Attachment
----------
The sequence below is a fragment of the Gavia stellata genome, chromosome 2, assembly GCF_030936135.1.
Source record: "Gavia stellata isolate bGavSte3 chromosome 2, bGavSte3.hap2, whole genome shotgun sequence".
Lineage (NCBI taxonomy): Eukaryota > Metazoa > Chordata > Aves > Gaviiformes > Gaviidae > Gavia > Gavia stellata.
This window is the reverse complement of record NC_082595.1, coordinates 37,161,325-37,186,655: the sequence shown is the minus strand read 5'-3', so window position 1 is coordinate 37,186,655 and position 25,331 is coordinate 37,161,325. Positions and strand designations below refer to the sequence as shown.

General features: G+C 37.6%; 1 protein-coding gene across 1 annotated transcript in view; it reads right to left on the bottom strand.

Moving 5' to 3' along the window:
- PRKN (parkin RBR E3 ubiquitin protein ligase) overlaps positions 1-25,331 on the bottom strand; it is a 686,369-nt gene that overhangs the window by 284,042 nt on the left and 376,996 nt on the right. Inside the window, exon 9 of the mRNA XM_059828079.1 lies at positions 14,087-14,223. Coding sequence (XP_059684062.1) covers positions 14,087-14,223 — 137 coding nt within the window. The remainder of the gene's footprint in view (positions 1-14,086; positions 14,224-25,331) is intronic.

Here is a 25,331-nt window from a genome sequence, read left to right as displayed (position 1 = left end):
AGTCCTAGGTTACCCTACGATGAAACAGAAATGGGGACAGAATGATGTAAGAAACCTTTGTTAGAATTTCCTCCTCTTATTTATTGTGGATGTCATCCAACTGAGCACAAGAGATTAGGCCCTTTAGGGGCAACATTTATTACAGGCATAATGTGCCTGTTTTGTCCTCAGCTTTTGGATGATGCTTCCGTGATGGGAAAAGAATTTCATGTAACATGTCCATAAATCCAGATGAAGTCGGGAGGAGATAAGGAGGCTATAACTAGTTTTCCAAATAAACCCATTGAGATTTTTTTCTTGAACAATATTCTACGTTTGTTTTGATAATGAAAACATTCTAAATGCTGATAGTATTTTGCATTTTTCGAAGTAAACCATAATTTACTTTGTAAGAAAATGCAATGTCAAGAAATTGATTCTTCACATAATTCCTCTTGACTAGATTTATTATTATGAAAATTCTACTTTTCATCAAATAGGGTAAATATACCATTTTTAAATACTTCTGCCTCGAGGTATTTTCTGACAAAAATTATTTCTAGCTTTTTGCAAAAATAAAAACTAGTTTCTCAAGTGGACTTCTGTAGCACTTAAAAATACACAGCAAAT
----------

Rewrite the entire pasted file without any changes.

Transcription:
The sequence below is a fragment of the Gavia stellata genome, chromosome 2, assembly GCF_030936135.1.
Source record: "Gavia stellata isolate bGavSte3 chromosome 2, bGavSte3.hap2, whole genome shotgun sequence".
Lineage (NCBI taxonomy): Eukaryota > Metazoa > Chordata > Aves > Gaviiformes > Gaviidae > Gavia > Gavia stellata.
This window is the reverse complement of record NC_082595.1, coordinates 37,161,325-37,186,655: the sequence shown is the minus strand read 5'-3', so window position 1 is coordinate 37,186,655 and position 25,331 is coordinate 37,161,325. Positions and strand designations below refer to the sequence as shown.

General features: G+C 37.6%; 1 protein-coding gene across 1 annotated transcript in view; it reads right to left on the bottom strand.

Moving 5' to 3' along the window:
- PRKN (parkin RBR E3 ubiquitin protein ligase) overlaps positions 1-25,331 on the bottom strand; it is a 686,369-nt gene that overhangs the window by 284,042 nt on the left and 376,996 nt on the right. Inside the window, exon 9 of the mRNA XM_059828079.1 lies at positions 14,087-14,223. Coding sequence (XP_059684062.1) covers positions 14,087-14,223 — 137 coding nt within the window. The remainder of the gene's footprint in view (positions 1-14,086; positions 14,224-25,331) is intronic.

Here is a 25,331-nt window from a genome sequence, read left to right as displayed (position 1 = left end):
AGTCCTAGGTTACCCTACGATGAAACAGAAATGGGGACAGAATGATGTAAGAAACCTTTGTTAGAATTTCCTCCTCTTATTTATTGTGGATGTCATCCAACTGAGCACAAGAGATTAGGCCCTTTAGGGGCAACATTTATTACAGGCATAATGTGCCTGTTTTGTCCTCAGCTTTTGGATGATGCTTCCGTGATGGGAAAAGAATTTCATGTAACATGTCCATAAATCCAGATGAAGTCGGGAGGAGATAAGGAGGCTATAACTAGTTTTCCAAATAAACCCATTGAGATTTTTTTCTTGAACAATATTCTACGTTTGTTTTGATAATGAAAACATTCTAAATGCTGATAGTATTTTGCATTTTTCGAAGTAAACCATAATTTACTTTGTAAGAAAATGCAATGTCAAGAAATTGATTCTTCACATAATTCCTCTTGACTAGATTTATTATTATGAAAATTCTACTTTTCATCAAATAGGGTAAATATACCATTTTTAAATACTTCTGCCTCGAGGTATTTTCTGACAAAAATTATTTCTAGCTTTTTGCAAAAATAAAAACTAGTTTCTCAAGTGGACTTCTGTAGCACTTAAAAATACACAGCAAAT